India’s Soft Power Diplomacy
Date: September 04, 2019
At the outset, I would like to thank the IIM, Tiruchirapally for giving me this privilege of inter-acting with the students and the Faculty of this prestigious institution. I am delighted to be here in this historic city after a long time. I must also express my sincere gratitude to the External Publicity Division of the Ministry of External Affairs of the Government of India for giving me this honor under the Distinguished Lectures Series. Let me give you an idea about this Series. Governments keep projecting their Foreign Policy ideas in foreign countries through formal and informal channels. One of the informal channels is Public Diplomacy, which has become very popular in recent times. We will talk about Public Diplomacy in a while. However, Government of India realized that apart from communications with foreign audiences, it is vital to have them with our own people. In a vibrant democracy like India, people not only have a right to know about the details and the making of Foreign Policy but should also contribute to the making of it. This flows from the principle that "Foreign Policy is too serious a matter to be left only to Diplomats.” The Distinguished Lecture Series aims to generate conversations in Academic Institutions with Retired Diplomats. I am keenly looking forward to a stimulating conversation with all of you.
What is Soft Power?
Power in International Relations (IR) is defined in relational terms, as the ability of actor A to influence the behavior of actor B to get the outcome he wants. (Nicolas Blarel 2012). That is to say, there is no absolute power. Traditionally, military and economic powers were considered the major factors. However, some other intangible aspects have also been given importance by many strategic thinkers even in the past. The term Soft Power was first used by the eminent IR scholar Joseph Nye in his book "Bound to Lead: The Changing Nature of American Power.” In the book, he identified three dimensions of power; coercion by military force, influence by offering economic incentives and finally the ability to co-opt other states by the nation’s appeal based on its culture and values. The argument is that other states modify their preferences because of their favorable perception of you. They like your story and your narrative.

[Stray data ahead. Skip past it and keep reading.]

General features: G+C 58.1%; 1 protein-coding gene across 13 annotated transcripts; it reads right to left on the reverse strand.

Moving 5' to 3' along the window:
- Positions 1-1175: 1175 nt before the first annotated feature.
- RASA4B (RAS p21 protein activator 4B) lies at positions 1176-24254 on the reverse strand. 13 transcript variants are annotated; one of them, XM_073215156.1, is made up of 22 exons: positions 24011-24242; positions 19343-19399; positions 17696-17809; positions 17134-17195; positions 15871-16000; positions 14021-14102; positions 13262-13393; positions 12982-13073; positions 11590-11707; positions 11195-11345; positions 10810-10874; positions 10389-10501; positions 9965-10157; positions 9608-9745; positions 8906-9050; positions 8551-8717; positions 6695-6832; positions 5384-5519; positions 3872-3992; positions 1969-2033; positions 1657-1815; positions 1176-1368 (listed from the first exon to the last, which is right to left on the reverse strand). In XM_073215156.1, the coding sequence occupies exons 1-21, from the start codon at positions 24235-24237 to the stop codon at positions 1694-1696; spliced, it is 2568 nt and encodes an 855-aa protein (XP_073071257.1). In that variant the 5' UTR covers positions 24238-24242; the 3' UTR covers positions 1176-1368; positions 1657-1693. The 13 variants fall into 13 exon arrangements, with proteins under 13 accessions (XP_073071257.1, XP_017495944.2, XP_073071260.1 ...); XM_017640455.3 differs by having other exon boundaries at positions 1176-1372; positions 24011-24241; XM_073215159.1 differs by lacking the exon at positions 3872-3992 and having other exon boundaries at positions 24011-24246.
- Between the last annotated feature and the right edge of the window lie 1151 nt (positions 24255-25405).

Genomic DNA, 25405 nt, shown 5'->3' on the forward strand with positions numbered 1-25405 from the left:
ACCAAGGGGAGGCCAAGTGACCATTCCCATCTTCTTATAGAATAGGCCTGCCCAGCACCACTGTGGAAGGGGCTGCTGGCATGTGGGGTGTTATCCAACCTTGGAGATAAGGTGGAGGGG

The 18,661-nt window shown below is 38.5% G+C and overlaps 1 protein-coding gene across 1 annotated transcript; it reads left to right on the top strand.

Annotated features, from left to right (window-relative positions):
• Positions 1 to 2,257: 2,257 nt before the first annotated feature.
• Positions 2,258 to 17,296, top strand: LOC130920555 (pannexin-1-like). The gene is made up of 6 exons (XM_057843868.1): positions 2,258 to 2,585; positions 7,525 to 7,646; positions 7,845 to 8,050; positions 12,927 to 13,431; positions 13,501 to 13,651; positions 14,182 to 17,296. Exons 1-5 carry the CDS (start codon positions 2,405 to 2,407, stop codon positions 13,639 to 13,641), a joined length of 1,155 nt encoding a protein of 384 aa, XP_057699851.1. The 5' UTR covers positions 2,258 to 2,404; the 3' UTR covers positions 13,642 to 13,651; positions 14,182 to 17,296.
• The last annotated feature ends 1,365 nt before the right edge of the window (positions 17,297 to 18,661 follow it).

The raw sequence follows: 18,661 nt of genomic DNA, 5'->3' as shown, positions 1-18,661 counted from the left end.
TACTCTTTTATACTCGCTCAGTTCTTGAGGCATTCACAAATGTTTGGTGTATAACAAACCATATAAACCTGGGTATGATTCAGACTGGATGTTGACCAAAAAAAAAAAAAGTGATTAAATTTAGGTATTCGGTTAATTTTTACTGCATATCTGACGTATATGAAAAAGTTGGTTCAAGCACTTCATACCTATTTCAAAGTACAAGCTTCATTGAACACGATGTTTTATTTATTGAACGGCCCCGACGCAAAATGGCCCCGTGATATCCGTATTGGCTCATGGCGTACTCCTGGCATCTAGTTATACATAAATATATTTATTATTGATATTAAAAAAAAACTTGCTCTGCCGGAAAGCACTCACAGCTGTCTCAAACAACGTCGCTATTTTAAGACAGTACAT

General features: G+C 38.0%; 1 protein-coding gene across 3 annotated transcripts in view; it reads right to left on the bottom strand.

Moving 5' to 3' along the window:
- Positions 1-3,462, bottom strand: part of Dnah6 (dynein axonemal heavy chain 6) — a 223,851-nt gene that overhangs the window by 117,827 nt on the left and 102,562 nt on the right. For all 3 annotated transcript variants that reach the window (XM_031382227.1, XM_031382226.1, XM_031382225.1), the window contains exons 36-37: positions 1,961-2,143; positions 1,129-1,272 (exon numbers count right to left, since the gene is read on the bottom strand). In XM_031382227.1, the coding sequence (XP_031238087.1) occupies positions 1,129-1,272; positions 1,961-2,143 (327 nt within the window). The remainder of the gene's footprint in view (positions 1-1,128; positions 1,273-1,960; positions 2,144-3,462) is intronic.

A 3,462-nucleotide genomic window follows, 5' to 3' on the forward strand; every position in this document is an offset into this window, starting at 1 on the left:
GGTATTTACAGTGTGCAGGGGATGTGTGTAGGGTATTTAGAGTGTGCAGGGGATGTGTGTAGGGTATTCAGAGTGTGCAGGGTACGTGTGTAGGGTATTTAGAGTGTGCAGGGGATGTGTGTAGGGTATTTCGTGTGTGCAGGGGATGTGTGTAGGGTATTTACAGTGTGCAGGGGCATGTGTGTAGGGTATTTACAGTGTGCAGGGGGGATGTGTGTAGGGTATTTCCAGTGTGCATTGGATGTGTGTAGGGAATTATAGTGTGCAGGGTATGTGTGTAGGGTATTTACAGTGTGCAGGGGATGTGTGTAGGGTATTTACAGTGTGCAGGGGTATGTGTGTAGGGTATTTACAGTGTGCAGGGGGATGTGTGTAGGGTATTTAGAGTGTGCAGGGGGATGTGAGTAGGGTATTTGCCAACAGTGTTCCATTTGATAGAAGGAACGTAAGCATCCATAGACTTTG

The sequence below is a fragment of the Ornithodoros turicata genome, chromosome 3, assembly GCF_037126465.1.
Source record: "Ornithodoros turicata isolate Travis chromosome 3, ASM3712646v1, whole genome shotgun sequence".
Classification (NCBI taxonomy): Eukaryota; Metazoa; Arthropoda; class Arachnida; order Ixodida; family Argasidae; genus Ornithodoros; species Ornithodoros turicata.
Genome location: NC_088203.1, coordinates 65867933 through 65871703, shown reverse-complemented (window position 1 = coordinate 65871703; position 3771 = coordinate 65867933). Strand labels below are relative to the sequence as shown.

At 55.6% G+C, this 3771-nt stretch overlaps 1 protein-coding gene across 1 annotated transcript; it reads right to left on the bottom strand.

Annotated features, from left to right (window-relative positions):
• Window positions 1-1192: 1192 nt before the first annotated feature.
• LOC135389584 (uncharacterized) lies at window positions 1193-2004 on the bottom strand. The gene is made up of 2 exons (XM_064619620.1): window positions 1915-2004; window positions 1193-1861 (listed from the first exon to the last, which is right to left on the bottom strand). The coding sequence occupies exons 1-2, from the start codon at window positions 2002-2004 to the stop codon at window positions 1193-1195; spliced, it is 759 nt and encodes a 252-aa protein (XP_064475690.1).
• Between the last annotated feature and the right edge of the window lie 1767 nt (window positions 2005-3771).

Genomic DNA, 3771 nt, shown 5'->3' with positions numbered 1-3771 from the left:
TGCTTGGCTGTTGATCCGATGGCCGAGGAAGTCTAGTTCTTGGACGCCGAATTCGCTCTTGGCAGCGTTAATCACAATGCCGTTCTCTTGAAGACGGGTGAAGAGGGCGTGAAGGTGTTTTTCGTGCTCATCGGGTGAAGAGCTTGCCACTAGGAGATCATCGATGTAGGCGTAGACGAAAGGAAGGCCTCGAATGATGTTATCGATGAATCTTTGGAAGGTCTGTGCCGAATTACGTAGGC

Personally, I have never been a great fan of this concept of Soft Power even though I consider Joseph Nye as a leading IR expert. The problem lies in the definition of the concept. It is very imprecise, to say the least. Is Soft Power a product or a process? I would say it is more the latter than the former. Let me give an example. Normally military power is considered hard and hence looked down upon in the context of Soft Power. However, when it is used for Peacekeeping or disaster relief, it is a humanitarian and welcome activity. Similarly, projection of one’s culture is considered good; however, aggressive projection of a big and historical nation’s culture in smaller countries, particularly in the neighborhood, can be interpreted as cultural imperialism. Hence, the important thing is how one uses the instruments. Soft Power ultimately becomes a process and not a product.